Stan­ley and Rosanne Crooke stay fo­cused on an­ti-sense, steal­ing back pa­tients from dis­ease with N-of-1 tech

A lit­tle over a year af­ter a Boston Chil­dren’s Hos­pi­tal neu­rol­o­gist used an­ti-sense tech­nol­o­gy to cre­ate what may be the world’s first ful­ly be­spoke ther­a­py, two of the old­est and biggest names in an­ti-sense have launched a char­i­ty to make those treat­ments pos­si­ble to far more pa­tients – and free of charge.

Stan­ley Crooke

The hus­band-and-wife team of long­time Io­n­is CEO Stan­ley Crooke and long­time Io­n­is re­searcher Rosanne Crooke are launch­ing the n-Lorem foun­da­tion. The cou­ple will per­son­al­ly con­tribute $1.5 mil­lion to the project, with Io­n­is adding an­oth­er $1.5 mil­lion and Bio­gen $1 mil­lion. Stan­ley Crooke stepped down from Io­n­is’ helm last year.

Found­ed by Crooke in 1989, Io­n­is was the first com­pa­ny to launch a clin­i­cal tri­al for an­ti-sense tech­nol­o­gy, sin­gle strands of RNA that can be used to reg­u­late gene ex­pres­sion. The tech­nol­o­gy has since be­come a ver­i­fied ap­proach, lead­ing to drugs such as Spin­raza and Waylivra.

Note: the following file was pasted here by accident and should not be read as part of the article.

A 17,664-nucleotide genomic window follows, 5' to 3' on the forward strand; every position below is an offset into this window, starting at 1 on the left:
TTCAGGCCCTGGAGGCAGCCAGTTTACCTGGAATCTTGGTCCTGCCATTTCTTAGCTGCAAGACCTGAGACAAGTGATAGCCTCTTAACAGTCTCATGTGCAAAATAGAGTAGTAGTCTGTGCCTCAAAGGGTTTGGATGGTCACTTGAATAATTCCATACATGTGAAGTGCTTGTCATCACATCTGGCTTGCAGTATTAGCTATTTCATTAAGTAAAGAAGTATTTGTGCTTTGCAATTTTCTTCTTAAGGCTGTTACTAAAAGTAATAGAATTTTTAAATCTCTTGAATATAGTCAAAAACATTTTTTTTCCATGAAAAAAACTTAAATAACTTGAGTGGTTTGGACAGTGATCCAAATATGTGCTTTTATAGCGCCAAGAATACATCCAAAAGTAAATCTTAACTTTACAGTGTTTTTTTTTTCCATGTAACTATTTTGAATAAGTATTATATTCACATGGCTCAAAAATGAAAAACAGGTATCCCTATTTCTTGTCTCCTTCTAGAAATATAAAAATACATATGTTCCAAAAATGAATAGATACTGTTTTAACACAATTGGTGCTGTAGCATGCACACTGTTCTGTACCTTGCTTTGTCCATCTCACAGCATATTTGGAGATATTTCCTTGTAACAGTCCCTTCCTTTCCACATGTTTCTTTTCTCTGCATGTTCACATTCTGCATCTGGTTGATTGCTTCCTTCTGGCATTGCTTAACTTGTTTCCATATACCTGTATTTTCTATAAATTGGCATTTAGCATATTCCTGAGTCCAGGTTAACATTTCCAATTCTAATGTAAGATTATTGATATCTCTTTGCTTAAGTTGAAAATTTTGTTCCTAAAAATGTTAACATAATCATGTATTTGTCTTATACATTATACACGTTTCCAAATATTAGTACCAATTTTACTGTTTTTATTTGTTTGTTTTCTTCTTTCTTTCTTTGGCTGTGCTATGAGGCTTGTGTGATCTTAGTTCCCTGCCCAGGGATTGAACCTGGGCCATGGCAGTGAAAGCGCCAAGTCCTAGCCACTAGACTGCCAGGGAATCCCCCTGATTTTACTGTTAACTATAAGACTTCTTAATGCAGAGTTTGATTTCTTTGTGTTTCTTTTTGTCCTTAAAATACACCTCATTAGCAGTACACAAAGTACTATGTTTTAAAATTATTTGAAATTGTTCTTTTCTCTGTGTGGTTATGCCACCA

The ad­vance­ments crys­tal­lized in 2018, when, in un­der 10 months, Tim­o­thy Yu used an­ti-sense tech­nol­o­gy to cus­tomize a treat­ment for a 6-year-old girl who came in­to Boston’s Chil­dren’s Hos­pi­tal with a nev­er-be­fore-seen ge­net­ic mu­ta­tion. The news sparked hope and prompt­ed pleas for their own ther­a­pies from fam­i­lies af­fect­ed by rare mu­ta­tions.

Rosanne Crooke